Four things to know about 8-man football in New York

Photo: Jamie Germano, Democrat & Chronicle

Four things to know about 8-man football in New York

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Four things to know about 8-man football in New York

Schools with declining or small student enrollments interested in playing football have turned to nine-, eight- and six-man versions of the 11-man game for decades.

A move to one of these versions becomes the alternative for high schools, rather than discontinuing the football program, if a school or district is unable to work out a merger to boost roster sizes.

Football with less than 11 players on each side is played in at least 30 states and in other countries.

Members schools of the New York State Public High School Athletic Association returned to that list in 2017, by bringing back eight-man football after more than 30 years.

Eight-man vs. 11-man football

The size of the field is reduced along with the number of players in some states. The NYSPHSAA is sticking with the common 120-yard long, 53 1/3-yard wide fields at high schools or off-campus venues.

Offenses are required to line up five players on the line of scrimmage, instead of the seven required in traditional football. The NYSPHSAA will keep 12-minute quarters and all current kicking plays in the game.

“All of the rules are the same,” NYSPHSAA state football committee member Keith Kempney said.

Eight-man football eye test

There should be less mismatches along the line of scrimmage, the 160-pound sophomore lining up across from the 260-pound senior.

“We would’ve went out there with that type of matchup in 11-man,” Finney/Northstar coach Joe Marchand said. “Is it right to put my kids out there?

“I don’t want to coach like that, coach under the stress of making sure we had enough players that were in proper positions. I don’t think we have to do that anymore.”

The trend in eight-man football is to take the players at the offensive tackle positions off the field, along with a back or receiver, and defenses adjust the type of players used based on the opposing formation.

Eight-man football action

People who promote eight- and other reduced-man games point to the potential of more scoring. Fewer players on the field, means offenses have more space to work with, is the thought.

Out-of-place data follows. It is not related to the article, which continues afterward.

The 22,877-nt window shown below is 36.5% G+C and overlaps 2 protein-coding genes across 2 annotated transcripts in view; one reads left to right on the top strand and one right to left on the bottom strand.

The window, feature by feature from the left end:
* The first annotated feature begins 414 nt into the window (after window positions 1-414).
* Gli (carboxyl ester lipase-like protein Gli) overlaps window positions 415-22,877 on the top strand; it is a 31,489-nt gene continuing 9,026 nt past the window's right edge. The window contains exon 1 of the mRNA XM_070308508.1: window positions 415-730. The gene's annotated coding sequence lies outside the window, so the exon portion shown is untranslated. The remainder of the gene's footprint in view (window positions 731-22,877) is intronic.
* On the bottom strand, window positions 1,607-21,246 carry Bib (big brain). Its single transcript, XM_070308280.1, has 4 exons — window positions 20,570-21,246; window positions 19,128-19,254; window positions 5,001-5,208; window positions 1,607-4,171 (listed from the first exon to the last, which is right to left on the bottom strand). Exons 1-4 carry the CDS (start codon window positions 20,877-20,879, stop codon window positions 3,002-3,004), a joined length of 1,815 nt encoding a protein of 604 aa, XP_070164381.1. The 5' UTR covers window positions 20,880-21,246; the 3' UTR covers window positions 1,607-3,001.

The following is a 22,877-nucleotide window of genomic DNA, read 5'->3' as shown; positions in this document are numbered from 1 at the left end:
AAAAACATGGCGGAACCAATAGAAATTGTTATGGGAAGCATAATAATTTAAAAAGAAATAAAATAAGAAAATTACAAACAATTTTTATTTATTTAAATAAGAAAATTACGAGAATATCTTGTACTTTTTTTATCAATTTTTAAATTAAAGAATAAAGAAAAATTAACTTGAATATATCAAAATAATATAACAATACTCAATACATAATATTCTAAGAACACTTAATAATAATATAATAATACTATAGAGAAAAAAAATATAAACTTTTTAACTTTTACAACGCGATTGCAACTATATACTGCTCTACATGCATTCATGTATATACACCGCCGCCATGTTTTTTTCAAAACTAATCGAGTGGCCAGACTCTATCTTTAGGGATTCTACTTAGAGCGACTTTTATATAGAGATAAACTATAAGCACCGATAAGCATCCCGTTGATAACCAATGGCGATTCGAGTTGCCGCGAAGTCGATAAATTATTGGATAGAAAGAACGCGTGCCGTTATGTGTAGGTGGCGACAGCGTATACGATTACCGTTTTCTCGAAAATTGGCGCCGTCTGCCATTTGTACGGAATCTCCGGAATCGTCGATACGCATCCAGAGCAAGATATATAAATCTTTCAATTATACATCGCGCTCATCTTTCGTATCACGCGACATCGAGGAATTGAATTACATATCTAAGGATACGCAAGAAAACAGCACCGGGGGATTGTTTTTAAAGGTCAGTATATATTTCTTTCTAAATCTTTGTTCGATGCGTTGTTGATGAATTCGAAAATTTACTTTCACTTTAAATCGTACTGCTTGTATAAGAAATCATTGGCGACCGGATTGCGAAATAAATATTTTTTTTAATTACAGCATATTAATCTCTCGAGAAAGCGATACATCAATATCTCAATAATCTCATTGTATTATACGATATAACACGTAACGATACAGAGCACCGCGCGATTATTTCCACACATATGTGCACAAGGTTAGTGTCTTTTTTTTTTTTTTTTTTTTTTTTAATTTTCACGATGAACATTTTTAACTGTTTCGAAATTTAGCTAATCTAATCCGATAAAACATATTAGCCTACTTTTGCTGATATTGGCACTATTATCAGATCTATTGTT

Less players on the field did lead Syracuse-region eight-man football teams to attempt more two-point conversions, because one-point kick conversions are easier to block, Kempney said.

So did scoring among those teams skyrocket, producing basketball-like scores where Kempney is co-coordinator of Section III football?

“That was one of the big surprises,” Kempney said. “We had two different games where teams got up into the 70s. The rest were 30s and 40s.

“We had Class AA teams (playing 11-man football) getting up into the 70s two or three times last year. We thought the scoring was going to be high, but Big 12 (college) football have games in the 60s every week.”

Less players to cover the field does just about invites teams to try onside, high looping and low, hard kickoffs in attempts to recover the ball.

“I was doing that in 11-man football,” Marchand said.

NYSPHSAA’s eight-man football

There are no records of eight- or any other type of reduced-man high school football which exist in Section V, according to Section V football coordinator Scott Barker.

Former NYSPHSAA state and Section V football coordinator Dick Cerone also has no recollection of reduced-man football in Section V.

Cerone does remember reduced-man teams in the part of the state known as the North Country, that includes Saint Lawrence and Jefferson counties — the NYSPHSAA’s Section X — during the late 1970s and early 1980s.

“Little by little they discontinued,” Cerone said. “Teams (and school districts) starting merging together and played 11-man football.

“In three or four years, the (reduced-man teams) slipped away. Now, it’s like the pendulum is swinging back.”

Holley and Finney/Northstar are the first teams in the greater Rochester region to join one of the three eight-man football leagues around New York state formed by NYSPHSAA schools.

The six-team group that includes Finney/Northstar and Holley have five-game regular season schedules. All of the teams in this group, most are in the Binghamton-region, are going to have lengthy bus rides to some of the games.

There is a four-team playoff round for the Section IV/Section V eight-man football group, with a regional championship game in Binghamton Oct. 26 or Oct. 27, the finale for a seven-week season of games. Finney/Northstar also scheduled a preseason scrimmage, Marchand said.

Section V 11-man football teams have an eight-game regular-season schedule, with the potential to play up to 13 games after advancing through playoffs.

There are seven teams in another group of eight-man teams which includes schools in Section III and one from Section X. The third group is located downstate in Section IX or Orange, Sullivan and Ulster counties.

“They don’t have any Class D (11-man) football in Section IX,” Kempney said. “They are all playing eight-man.

“I don’t see it going it away but I don’t know how far it will spread. Any school that’s under 20 players consistently, should at least have the conversation.”

For more, visit the Rochester (N.Y.) Democrat & Chronicle

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